New in paperback: “Burning Down the House” and “Love After Love”

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MIGRATION, by Charlotte McConaghy. (Flatiron, 288 pages, $ 16.99.) “The sons of the sea that serve as journeys of self-discovery have been the exclusive literary domain of men for too long, and McConaghy deserves extra credit for probing the ocean depths of the female soul,” wrote Michael Christie in his review of the young Australian. -the reinvention of “Moby-Dick” by the adult author. In her dystopian version, a “mysteriously damaged” woman follows arctic birds on what may be their final migration.

BREAKING BEAUTY: A Memory, by Michèle Harper. (Riverhead, 304 pages, $ 16.) An emergency physician tells her own story of heartbreak and healing through encounters with her patients. Our Group Text columnist Elisabeth Egan called the book “captivating, heartbreaking, sometimes difficult, always inspiring”.

FIRE THE HOUSE: Newt Gingrich and the rise of the New Republican Party, by Julian E. Zelizer. (Penguin, 368 pages, $ 18.) In his “insightful but deeply unflattering” portrayal of the former Speaker of the House, Zelizer criticizes Republican Party leaders for fueling Gingrich’s insurgency, noting that while the party’s ancestors in the early 1950s used Joseph McCarthy to attack his opponents, they never made him his boss.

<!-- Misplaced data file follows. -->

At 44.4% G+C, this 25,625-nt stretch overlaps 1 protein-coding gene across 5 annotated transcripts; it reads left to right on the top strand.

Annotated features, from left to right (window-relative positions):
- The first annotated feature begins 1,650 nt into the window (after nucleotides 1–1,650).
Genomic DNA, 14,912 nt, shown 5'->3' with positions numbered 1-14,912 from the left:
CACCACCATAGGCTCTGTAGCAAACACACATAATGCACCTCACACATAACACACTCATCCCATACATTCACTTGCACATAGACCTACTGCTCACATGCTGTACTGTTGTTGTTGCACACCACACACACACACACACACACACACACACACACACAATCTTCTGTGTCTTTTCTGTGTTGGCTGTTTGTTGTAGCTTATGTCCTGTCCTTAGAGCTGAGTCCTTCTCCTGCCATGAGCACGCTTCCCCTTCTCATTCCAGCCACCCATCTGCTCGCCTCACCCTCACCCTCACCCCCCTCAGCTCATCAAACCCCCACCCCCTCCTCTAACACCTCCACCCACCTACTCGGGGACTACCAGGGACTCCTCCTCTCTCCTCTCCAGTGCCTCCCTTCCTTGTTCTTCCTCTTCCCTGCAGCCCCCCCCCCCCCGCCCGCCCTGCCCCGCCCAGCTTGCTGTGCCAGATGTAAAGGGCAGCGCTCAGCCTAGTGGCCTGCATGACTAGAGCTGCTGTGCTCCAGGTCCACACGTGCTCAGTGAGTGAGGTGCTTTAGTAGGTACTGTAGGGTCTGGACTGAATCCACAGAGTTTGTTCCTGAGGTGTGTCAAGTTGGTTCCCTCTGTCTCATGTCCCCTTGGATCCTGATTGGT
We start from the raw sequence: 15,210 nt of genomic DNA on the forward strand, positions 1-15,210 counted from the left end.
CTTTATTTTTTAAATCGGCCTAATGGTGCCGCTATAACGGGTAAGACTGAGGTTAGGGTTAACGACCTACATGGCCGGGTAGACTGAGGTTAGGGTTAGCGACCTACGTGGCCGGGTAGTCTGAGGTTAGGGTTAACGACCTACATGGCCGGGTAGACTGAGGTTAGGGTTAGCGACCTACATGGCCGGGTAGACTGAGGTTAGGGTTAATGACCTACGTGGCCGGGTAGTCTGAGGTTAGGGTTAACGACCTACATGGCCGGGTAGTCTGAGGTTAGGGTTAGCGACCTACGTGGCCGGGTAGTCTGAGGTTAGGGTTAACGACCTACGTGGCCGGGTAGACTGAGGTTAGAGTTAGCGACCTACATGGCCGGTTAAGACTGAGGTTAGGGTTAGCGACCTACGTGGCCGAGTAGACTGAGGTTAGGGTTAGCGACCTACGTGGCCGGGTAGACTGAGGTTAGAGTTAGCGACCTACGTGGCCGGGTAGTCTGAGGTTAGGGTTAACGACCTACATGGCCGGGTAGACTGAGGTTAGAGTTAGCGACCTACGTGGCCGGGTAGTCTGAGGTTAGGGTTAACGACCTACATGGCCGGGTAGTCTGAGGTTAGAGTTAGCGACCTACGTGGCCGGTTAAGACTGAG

THE BOHEMES: The lovers who led Germany’s resistance against the Nazis, by Norman Ohler. (Marinate, 320 pages, $ 16.99.) Best known in Germany as a novelist, Ohler weaves a “meticulously researched tale” about a pair of resilient, free-spirited young people that “reads like a thriller but is backed up by 20 pages of footnotes,” he said. Ariana Neumann points out in her review.

THESE FEVER DAYS: ten pivotal moments in the making of Emily Dickinson, by Martha Ackmann. (Norton, 336 pages, $ 16.95.) Our reviewer, Megan Marshall, described Ackmann’s meditation on life-transforming episodes in the life of the iconic 19th-century poet as “a book that I have consistently fallen in love with … yet completely absorbed”. She praised Ackmann’s “deep knowledge” and “energetic design”, but found his presumptuous “excursions” into Dickinson’s mind “confusing”.

LOVE AFTER LOVE, by Ingrid Persaud. (One world, 336 pages, $ 17.) Entitled after a poem by Derek Walcott, who lived in Persaud’s native Trinity, this “first stellar novel”, in the words of our critic Gabriel Bump, speaks “of an unconventional family, of fear, of hatred, violence, the pursuit of love, its loss and its discovery. again just when we need it most.


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